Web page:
Ms Uusitalo notes that the assessments of landscape structure showed that land use in the resorts has been quite ecologically sustainable and has thus provided tourists with opportunities for various kinds of front-country nature experiences. The ecological analyses conducted as part of the research indicate that when infrastructure is built ever higher up on the slopes of fells and hills, crucial connections between ecosystems are severed, as the capacity of natural areas to withstand and adjust to changes decreases. Denser construction in built-up areas impinges on the possibilities of wilderness and fell-oriented species to live in and move across the areas, which narrows the variety of nature experiences available to tourists.

The study shows that closeness of nature increases the attractiveness of a resort: the more buildings there were in a photograph, the less favourably the respondents reacted to the image. Nevertheless, buildings and other infrastructure dominated the mental maps that they drew. The upshot here is that ever-denser construction and a decrease in natural elements may result in tourists feeling that nature is not readily accessible.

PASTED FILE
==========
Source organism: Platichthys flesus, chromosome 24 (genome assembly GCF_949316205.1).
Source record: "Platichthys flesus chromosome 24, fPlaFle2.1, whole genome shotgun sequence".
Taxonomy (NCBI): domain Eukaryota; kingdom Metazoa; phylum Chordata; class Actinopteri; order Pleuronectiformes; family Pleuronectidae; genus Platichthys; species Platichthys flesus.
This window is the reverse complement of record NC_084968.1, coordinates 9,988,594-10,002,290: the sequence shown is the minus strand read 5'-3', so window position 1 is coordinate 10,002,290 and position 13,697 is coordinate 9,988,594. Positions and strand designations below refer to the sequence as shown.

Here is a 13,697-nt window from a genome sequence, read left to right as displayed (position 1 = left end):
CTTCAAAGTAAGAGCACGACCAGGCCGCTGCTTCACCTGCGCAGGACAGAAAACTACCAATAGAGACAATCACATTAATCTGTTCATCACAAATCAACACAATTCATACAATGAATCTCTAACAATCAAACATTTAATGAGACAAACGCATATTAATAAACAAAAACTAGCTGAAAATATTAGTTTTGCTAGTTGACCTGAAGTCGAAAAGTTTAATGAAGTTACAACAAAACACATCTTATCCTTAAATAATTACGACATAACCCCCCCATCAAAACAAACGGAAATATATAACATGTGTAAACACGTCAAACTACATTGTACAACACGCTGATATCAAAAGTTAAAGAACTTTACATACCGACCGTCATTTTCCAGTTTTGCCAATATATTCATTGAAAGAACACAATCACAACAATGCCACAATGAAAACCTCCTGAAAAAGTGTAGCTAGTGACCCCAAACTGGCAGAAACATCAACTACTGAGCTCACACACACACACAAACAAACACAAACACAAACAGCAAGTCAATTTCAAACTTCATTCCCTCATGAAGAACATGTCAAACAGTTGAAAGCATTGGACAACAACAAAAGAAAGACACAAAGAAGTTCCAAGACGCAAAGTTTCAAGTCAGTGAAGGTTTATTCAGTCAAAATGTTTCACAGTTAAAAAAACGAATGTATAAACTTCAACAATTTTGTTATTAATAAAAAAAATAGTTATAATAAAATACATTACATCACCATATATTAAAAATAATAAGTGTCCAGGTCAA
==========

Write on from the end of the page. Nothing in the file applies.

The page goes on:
Ms Uusitalo goes on to conclude that “the results of the study encourage the development of readily accessible trails and suggest that attention should be paid to green infrastructure at tourism resorts. A resort should take special care of sensitive felltops and higher-elevation slopes and prevent excessively dense construction. This would enable the nearby nature to thrive and retain its visual diversity as well as biodiversity.

The eco-efficiency of land use is an important consideration in the sustainable planning of urban communities. The results of Ms Uusitalo’s research make it easier to assess the applicability of this principle to land use in tourist resorts and urge a close examination of growth strategies, particularly in resorts geared to year-round tourism. The quantity and quality of nature in and around a resort tells today’s increasingly environment-conscious tourists whether the needs of nature and visitors have been taken into consideration. For families with children, elderly travellers and first-time visitors, nature experiences may well be limited to those available in the front country.